There's a lot to unpack when it comes to politicalactioncommittees, or PACs.
Joe Yerardi, a reporter at inewsource, joins San DiegoDecidesthis week for a quick PAC history lesson, including arundownof the Citizens United Supreme Court ruling andothercases that have upended the world of campaign finance inthelast few years. He also reviews the basics when it comesto"dark money" and other termsswirling around themysterious world of campaignfinance.
"This stuff is a little hard to wrap your head around,"Yerardisaid. "But really it's extremely important to how this cityandthis country is governed."
Hosts Sara Libby and Ry Rivard go from learning about PACstotalking to someone who runs one. Aimee Faucett, COO of theSanDiego Regional Chamber of Commerce, joins the show to discussthePACs she heads. The Chamber used to keep politics at arm'slengthbut has significantly ramped up its involvement in localraces.Faucett said the Chamber's goal when it comes togettinginvolved in politics and elections is to give the localbusinesscommunity a say in how the region is being run.
"In San Diego, we're tying to be the mostbusiness-friendlyregion in California and with that we need tostart helping andsupporting campaigns by getting businesscandidates elected so thatwe have a voice," she said.
Faucett also talks about the candidates and issues backed bythechamber, including plans for a convadium, theinfrastructuremeasure called Rebuild San Diego and minimumwage.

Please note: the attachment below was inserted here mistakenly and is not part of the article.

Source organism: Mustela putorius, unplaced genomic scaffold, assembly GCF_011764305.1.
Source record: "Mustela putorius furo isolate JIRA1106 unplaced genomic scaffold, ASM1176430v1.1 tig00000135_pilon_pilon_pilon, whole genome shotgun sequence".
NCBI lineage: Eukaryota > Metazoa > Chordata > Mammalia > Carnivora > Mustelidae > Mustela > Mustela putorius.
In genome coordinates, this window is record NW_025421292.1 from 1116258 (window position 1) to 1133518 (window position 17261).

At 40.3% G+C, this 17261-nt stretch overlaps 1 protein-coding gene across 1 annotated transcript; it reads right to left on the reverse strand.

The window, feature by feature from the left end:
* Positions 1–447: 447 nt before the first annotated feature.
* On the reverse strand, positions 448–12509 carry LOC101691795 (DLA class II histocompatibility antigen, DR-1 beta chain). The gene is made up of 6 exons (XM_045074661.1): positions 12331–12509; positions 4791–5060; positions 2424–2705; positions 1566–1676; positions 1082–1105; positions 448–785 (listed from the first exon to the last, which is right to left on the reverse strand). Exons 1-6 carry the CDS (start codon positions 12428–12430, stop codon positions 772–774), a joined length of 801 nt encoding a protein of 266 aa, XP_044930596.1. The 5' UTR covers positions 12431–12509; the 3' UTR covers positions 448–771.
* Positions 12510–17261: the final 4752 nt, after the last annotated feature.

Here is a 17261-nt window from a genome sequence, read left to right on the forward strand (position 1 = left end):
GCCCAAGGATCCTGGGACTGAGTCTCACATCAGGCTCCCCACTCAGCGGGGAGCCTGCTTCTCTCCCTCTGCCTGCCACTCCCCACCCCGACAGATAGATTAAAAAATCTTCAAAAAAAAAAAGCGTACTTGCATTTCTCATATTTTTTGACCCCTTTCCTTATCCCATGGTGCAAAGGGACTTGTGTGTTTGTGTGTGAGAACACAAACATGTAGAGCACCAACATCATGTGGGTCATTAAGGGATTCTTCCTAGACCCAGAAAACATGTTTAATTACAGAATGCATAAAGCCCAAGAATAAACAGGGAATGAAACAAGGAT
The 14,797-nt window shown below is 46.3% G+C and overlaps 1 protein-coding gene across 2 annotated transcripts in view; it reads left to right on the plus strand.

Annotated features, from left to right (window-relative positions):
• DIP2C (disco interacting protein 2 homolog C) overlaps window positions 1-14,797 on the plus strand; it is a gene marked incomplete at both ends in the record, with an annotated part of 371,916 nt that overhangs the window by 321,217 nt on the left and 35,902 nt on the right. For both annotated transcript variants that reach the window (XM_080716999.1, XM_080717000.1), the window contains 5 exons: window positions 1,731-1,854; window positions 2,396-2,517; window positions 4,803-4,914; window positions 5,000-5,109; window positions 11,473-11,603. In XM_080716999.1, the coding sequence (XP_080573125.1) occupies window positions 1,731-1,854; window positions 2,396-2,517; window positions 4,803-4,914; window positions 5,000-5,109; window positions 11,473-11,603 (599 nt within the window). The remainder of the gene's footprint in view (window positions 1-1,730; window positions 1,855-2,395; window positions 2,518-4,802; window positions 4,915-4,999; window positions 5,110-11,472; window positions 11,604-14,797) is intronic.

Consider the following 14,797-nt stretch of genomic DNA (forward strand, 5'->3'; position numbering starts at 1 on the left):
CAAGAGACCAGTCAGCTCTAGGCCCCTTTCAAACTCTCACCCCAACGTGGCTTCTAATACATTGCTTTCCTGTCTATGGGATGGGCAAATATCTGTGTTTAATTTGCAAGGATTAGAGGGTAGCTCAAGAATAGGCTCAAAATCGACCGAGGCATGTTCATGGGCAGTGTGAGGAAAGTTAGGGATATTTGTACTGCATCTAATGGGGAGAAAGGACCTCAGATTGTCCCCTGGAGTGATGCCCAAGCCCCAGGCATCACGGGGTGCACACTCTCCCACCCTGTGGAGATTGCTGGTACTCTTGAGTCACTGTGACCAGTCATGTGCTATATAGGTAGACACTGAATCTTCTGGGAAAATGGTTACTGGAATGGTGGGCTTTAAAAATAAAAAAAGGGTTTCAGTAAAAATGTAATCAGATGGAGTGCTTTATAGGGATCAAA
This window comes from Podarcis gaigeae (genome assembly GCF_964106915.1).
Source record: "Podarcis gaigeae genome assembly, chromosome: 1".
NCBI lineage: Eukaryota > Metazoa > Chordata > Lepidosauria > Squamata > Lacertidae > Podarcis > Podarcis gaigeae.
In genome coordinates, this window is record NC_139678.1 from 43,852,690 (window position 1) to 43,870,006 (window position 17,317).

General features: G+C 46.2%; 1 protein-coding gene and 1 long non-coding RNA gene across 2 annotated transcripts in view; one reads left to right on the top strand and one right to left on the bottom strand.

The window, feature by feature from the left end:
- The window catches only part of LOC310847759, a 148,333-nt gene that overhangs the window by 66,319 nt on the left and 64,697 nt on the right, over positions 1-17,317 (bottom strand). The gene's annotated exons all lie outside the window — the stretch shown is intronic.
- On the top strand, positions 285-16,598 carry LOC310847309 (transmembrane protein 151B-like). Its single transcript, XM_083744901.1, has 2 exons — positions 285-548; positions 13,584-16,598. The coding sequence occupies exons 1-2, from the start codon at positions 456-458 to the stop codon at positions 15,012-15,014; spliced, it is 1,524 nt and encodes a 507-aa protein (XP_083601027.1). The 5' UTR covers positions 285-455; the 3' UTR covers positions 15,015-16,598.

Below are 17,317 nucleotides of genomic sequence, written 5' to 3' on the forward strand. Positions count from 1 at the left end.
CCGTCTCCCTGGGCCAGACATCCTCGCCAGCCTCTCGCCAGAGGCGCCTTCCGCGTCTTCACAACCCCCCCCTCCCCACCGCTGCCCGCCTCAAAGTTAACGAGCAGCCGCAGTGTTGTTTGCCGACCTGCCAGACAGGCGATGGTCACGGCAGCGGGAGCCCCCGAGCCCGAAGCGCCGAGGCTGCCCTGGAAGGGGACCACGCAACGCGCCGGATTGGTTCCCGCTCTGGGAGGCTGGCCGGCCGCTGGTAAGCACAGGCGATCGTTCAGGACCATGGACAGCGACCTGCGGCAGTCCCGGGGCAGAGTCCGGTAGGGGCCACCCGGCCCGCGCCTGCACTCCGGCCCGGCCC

Also on this podcast, Libby and Rivard discuss the City Council District 1 candidates andtheirbootstraps, Bruce Lightner's weird website problems and more.
There are a few wild ballot proposals that involvecampaignfinance. One would amend the state Constitutionto impose a 1,000 percent sales tax on allpoliticaladvertising in California. All media spending by allpoliticalparties, PACs or candidates would be subject to the tax,and themoney would go to public education. Anotherproposedmeasure is the brainchild of a local businessman. It's beendubbedthe "NASCAR measure'' and would require lawmakers towearthe names of their top 10 donors on their person – as in,theywould have to wear pins or stickerswithdonors' names. The mock-ups of what that would looklikeare hilarious.
• Sara Libby's favorite thing this weekisa profile of author Angela Flournoy atBuzzFeed.Flournoy's book, "The Turner House," is Libby'sfavorite newbook.
• Ry Rivard's favorite thing is TheAxe Files, a podcast by David Axelrod,President Obama'sformer campaign architect.